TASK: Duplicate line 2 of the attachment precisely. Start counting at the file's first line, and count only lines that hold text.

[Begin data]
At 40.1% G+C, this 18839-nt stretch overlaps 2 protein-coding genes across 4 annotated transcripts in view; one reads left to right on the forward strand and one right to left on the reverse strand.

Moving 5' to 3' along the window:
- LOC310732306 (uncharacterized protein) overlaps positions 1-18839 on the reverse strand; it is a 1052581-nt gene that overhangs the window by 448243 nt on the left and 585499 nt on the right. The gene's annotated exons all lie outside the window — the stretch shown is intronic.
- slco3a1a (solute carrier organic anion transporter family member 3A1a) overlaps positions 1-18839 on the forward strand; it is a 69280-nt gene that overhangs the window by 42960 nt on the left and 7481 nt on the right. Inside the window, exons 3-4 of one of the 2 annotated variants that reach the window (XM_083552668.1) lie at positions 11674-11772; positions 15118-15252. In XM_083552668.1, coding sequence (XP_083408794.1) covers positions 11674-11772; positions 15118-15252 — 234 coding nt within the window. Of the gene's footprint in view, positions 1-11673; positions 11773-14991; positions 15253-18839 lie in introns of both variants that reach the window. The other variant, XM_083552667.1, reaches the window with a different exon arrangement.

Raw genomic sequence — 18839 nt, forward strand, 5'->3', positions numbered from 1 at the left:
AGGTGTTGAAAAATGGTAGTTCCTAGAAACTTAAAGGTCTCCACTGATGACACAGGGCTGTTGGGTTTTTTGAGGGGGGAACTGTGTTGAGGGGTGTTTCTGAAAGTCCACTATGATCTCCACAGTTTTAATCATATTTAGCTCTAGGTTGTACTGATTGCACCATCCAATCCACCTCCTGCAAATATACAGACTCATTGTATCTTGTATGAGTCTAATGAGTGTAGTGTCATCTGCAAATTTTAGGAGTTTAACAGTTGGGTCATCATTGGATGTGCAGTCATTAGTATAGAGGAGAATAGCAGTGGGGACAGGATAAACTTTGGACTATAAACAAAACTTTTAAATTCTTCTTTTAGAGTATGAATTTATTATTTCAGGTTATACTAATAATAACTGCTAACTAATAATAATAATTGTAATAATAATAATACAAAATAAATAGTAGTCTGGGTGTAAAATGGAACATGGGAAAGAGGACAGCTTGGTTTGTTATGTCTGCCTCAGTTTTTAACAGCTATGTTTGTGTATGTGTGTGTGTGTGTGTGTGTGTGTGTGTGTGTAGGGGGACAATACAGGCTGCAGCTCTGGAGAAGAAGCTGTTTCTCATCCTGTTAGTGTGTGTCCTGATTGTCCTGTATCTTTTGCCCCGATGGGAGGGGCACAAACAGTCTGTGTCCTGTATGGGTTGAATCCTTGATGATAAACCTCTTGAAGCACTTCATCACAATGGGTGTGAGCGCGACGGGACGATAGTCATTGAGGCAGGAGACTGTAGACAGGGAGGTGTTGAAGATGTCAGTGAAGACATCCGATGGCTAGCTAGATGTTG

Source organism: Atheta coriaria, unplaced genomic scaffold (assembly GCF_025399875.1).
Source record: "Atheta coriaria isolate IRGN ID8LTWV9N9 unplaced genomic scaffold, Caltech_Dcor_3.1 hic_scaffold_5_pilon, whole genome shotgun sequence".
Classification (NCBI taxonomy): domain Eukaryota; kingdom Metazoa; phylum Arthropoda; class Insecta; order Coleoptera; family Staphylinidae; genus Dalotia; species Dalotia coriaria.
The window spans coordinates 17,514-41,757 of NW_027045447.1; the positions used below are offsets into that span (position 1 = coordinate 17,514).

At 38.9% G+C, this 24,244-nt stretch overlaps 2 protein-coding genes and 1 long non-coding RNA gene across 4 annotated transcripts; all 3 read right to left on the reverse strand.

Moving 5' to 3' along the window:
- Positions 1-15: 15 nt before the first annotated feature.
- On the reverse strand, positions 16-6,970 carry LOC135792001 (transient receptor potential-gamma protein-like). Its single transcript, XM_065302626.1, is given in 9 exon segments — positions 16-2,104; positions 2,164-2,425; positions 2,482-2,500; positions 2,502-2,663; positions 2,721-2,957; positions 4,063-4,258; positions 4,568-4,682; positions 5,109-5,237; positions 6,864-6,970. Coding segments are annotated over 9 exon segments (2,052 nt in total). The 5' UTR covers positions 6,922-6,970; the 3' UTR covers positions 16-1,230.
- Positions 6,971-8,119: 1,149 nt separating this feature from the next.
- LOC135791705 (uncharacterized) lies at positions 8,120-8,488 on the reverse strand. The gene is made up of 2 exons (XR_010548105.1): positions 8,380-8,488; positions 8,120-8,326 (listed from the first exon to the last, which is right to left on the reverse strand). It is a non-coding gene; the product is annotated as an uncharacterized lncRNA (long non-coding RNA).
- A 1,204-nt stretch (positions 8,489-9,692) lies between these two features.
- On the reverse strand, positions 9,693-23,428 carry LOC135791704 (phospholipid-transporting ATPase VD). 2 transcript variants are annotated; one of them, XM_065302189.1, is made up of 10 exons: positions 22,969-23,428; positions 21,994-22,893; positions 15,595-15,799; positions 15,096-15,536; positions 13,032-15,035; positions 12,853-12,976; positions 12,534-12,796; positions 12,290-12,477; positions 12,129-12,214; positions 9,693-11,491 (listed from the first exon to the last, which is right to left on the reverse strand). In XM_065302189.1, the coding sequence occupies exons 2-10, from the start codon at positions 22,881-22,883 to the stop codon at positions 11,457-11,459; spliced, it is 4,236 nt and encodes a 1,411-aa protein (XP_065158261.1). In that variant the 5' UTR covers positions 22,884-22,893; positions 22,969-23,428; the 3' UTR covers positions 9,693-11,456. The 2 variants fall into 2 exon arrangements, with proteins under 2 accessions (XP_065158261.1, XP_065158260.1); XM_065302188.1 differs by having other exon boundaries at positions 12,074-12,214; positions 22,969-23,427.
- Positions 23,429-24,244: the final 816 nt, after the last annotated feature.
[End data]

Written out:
Moving 5' to 3' along the window: